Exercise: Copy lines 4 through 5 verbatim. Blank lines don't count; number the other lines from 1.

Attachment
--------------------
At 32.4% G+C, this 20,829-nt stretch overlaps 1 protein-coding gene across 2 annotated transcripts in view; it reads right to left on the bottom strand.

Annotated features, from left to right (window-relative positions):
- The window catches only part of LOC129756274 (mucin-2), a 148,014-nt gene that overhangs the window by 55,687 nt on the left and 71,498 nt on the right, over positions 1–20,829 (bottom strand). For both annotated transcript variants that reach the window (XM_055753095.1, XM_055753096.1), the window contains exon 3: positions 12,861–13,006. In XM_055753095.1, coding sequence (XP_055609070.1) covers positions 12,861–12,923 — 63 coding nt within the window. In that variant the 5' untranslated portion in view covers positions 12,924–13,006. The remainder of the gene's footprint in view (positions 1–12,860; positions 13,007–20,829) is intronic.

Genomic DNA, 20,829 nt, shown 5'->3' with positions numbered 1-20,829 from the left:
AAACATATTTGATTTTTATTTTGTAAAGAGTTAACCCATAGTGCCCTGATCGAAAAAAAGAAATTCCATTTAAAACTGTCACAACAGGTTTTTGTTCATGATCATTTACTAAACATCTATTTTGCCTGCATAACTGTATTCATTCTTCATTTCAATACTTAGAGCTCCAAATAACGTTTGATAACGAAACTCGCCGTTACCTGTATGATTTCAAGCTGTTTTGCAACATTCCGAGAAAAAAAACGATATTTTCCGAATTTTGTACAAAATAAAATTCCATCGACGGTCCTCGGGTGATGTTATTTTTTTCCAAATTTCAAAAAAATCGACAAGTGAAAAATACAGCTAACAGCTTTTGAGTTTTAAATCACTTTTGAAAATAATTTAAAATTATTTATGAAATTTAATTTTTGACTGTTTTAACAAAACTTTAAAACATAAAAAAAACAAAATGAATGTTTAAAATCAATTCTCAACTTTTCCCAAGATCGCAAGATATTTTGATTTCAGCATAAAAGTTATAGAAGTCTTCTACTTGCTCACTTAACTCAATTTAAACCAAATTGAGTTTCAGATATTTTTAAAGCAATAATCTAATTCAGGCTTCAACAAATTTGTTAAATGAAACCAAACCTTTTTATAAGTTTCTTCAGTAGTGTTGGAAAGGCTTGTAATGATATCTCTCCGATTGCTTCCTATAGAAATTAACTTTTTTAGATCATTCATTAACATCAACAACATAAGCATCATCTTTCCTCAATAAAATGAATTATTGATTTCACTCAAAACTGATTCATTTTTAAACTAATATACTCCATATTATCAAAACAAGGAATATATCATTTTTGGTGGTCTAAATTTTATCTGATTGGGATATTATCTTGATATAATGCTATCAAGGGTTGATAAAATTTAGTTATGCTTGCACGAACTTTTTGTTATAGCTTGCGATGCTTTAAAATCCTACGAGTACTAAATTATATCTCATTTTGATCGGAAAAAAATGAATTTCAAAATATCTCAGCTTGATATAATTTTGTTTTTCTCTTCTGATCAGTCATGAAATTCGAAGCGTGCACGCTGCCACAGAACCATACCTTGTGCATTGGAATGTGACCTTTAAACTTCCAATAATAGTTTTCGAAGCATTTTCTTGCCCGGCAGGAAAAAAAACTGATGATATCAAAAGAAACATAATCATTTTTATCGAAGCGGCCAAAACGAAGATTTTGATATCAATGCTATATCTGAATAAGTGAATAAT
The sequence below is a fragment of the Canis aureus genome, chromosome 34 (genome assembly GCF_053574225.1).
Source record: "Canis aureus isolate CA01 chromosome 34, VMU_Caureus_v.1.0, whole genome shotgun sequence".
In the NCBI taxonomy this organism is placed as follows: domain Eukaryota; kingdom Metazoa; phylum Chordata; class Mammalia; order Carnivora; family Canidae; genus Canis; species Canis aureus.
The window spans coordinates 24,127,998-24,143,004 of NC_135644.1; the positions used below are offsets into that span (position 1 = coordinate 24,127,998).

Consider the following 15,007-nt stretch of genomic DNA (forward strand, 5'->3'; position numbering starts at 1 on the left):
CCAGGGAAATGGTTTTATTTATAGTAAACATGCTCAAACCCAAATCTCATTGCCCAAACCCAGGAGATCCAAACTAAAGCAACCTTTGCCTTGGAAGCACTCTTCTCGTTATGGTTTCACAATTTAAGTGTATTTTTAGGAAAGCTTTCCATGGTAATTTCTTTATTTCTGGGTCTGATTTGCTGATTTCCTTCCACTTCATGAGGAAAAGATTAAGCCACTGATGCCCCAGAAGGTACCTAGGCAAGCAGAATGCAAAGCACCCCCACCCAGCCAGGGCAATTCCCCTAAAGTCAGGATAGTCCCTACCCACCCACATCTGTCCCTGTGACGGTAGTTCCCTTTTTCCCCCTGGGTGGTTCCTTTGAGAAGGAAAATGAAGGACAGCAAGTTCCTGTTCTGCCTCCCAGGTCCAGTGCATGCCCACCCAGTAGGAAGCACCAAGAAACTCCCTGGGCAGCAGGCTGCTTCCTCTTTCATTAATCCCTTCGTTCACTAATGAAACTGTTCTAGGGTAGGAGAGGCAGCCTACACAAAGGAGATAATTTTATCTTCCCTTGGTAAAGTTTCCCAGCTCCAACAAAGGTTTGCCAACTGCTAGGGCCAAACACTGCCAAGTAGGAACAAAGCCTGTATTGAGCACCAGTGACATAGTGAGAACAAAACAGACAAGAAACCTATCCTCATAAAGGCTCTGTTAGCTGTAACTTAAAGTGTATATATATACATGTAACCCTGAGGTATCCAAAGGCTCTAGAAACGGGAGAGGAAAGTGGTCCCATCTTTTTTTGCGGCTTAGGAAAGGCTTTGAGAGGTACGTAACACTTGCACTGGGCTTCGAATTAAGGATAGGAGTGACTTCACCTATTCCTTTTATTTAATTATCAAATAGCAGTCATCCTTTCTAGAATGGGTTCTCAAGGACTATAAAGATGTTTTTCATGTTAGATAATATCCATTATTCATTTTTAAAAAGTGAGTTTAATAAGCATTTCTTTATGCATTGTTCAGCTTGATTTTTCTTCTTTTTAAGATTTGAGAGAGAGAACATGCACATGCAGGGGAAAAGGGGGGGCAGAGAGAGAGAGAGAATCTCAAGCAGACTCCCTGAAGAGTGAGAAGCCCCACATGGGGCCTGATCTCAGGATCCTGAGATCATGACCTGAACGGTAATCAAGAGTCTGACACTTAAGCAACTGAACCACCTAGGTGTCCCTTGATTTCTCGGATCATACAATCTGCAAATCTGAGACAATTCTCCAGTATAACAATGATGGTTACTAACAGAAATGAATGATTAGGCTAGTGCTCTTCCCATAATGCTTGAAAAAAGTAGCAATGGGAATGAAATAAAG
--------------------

Genomic DNA, 20,829 nt, shown 5'->3' with positions numbered 1-20,829 from the left:
AAACATATTTGATTTTTATTTTGTAAAGAGTTAACCCATAGTGCCCTGATCGAAAAAAAGAAATTCCATTTAAAACTGTCACAACAGGTTTTTGTTCATGATCATTTACTAAACATCTATTTTGCCTGCATAACTGTATTCATTCTTCATTTCAATACTTAGAGCTCCAAATAACGTTTGATAACGAAACTCGCCGTTACCTGTATGATTTCAAGCTGTTTTGCAACATTCCGAGAAAAAAAACGATATTTTCCGAATTTTGTACAAAATAAAATTCCATCGACGGTCCTCGGGTGATGTTATTTTTTTCCAAATTTCAAAAAAATCGACAAGTGAAAAATACAGCTAACAGCTTTTGAGTTTTAAATCACTTTTGAAAATAATTTAAAATTATTTATGAAATTTAATTTTTGACTGTTTTAACAAAACTTTAAAACATAAAAAAAACAAAATGAATGTTTAAAATCAATTCTCAACTTTTCCCAAGATCGCAAGATATTTTGATTTCAGCATAAAAGTTATAGAAGTCTTCTACTTGCTCACTTAACTCAATTTAAACCAAATTGAGTTTCAGATATTTTTAAAGCAATAATCTAATTCAGGCTTCAACAAATTTGTTAAATGAAACCAAACCTTTTTATAAGTTTCTTCAGTAGTGTTGGAAAGGCTTGTAATGATATCTCTCCGATTGCTTCCTATAGAAATTAACTTTTTTAGATCATTCATTAACATCAACAACATAAGCATCATCTTTCCTCAATAAAATGAATTATTGATTTCACTCAAAACTGATTCATTTTTAAACTAATATACTCCATATTATCAAAACAAGGAATATATCATTTTTGGTGGTCTAAATTTTATCTGATTGGGATATTATCTTGATATAATGCTATCAAGGGTTGATAAAATTTAGTTATGCTTGCACGAACTTTTTGTTATAGCTTGCGATGCTTTAAAATCCTACGAGTACTAAATTATATCTCATTTTGATCGGAAAAAAATGAATTTCAAAATATCTCAGCTTGATATAATTTTGTTTTTCTCTTCTGATCAGTCATGAAATTCGAAGCGTGCACGCTGCCACAGAACCATACCTTGTGCATTGGAATGTGACCTTTAAACTTCCAATAATAGTTTTCGAAGCATTTTCTTGCCCGGCAGGAAAAAAAACTGATGATATCAAAAGAAACATAATCATTTTTATCGAAGCGGCCAAAACGAAGATTTTGATATCAATGCTATATCTGAATAAGTGAATAAT